This article came from the Chronicle published Sep 1983. Page 69
Book Review: “Frome Street and Place Names”
McGarvie, Michael : FROME STREET AND PLACE NAMES Their Origin and Meaning : Frome Society for Local Study (Frome Historical Research Group, Occasional Papers No.3) : 1983 : £2-00.
This is an excellent example of the work being carried out by members of the Frome Society for Local Study, each page is packed with information and augmented with eleven illustrations in the text, a double-page centre spread containing a plan of Frome as it was in 1774, and the cover contains a 1954 aerial view of the town showing how Bath Street, laid out between 1610 and 1813, cut through congested houses and narrow lanes of the old town, while on the back is a map of Frome and its surrounding area, reproduced from Greenwood’s 1822 survey of the county of Somerset.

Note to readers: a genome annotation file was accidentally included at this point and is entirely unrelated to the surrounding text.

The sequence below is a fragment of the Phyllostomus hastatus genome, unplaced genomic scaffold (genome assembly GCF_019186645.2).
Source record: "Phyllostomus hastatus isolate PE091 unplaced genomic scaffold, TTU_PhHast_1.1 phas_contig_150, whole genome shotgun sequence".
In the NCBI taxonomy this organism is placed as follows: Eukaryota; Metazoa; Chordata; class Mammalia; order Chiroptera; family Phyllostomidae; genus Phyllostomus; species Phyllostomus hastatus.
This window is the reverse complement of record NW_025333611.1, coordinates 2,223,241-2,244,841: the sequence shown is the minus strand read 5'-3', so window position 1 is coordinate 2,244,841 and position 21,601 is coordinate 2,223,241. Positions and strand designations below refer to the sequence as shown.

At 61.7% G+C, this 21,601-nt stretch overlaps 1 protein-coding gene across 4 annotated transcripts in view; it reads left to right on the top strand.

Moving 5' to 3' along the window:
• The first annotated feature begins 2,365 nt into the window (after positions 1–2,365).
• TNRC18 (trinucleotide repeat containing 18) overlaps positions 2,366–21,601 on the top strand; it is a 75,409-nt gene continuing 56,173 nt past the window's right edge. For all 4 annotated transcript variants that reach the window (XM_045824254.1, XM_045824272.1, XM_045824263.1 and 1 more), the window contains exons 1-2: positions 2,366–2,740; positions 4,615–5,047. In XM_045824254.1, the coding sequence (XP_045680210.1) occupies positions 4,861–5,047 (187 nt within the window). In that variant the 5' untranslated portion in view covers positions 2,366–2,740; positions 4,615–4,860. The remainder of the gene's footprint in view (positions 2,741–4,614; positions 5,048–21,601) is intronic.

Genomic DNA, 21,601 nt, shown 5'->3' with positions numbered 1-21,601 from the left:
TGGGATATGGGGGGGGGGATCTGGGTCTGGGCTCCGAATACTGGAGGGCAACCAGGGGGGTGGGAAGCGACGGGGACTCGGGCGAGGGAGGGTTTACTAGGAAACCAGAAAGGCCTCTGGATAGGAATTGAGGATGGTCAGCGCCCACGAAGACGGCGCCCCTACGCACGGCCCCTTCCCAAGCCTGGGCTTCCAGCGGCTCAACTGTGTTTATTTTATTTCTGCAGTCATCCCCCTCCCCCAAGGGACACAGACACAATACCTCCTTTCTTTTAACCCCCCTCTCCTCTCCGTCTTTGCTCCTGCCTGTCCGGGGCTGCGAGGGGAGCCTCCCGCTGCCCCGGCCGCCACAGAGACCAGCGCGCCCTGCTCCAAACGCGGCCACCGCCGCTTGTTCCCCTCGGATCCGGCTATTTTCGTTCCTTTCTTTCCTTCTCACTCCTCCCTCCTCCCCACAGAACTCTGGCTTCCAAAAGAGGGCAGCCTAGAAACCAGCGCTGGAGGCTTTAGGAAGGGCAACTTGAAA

This is a valuable addition to publications on local place-names, and will repay close study by those contemplating similar work for other towns in the county (and elsewhere), besides making entertaining reading for those who are curious about the way street names are evolved. Frome is blessed with many an unusual designation, the oldest being Friggle Street, which was possibly the street of the free(men). The name Adderwell, which is considered may be ‘the spring of the princes’, is similar in sound to Addlewell, close to Yeovil’s Ninesprings. Among the more romantic place names is Helliker’s Grave, which marks the spot of a suicide’s burial, while Murtry seems also to have been a burial place – a corruption of ‘mortuary’. But the reader must discover for himself the wealth of equally fascinating stories contained in this well researched and, considering today’s publishing costs, modestly-priced, 44pp booklet. There is a very clear index, together with a list of sources, including maps, and a bibliography.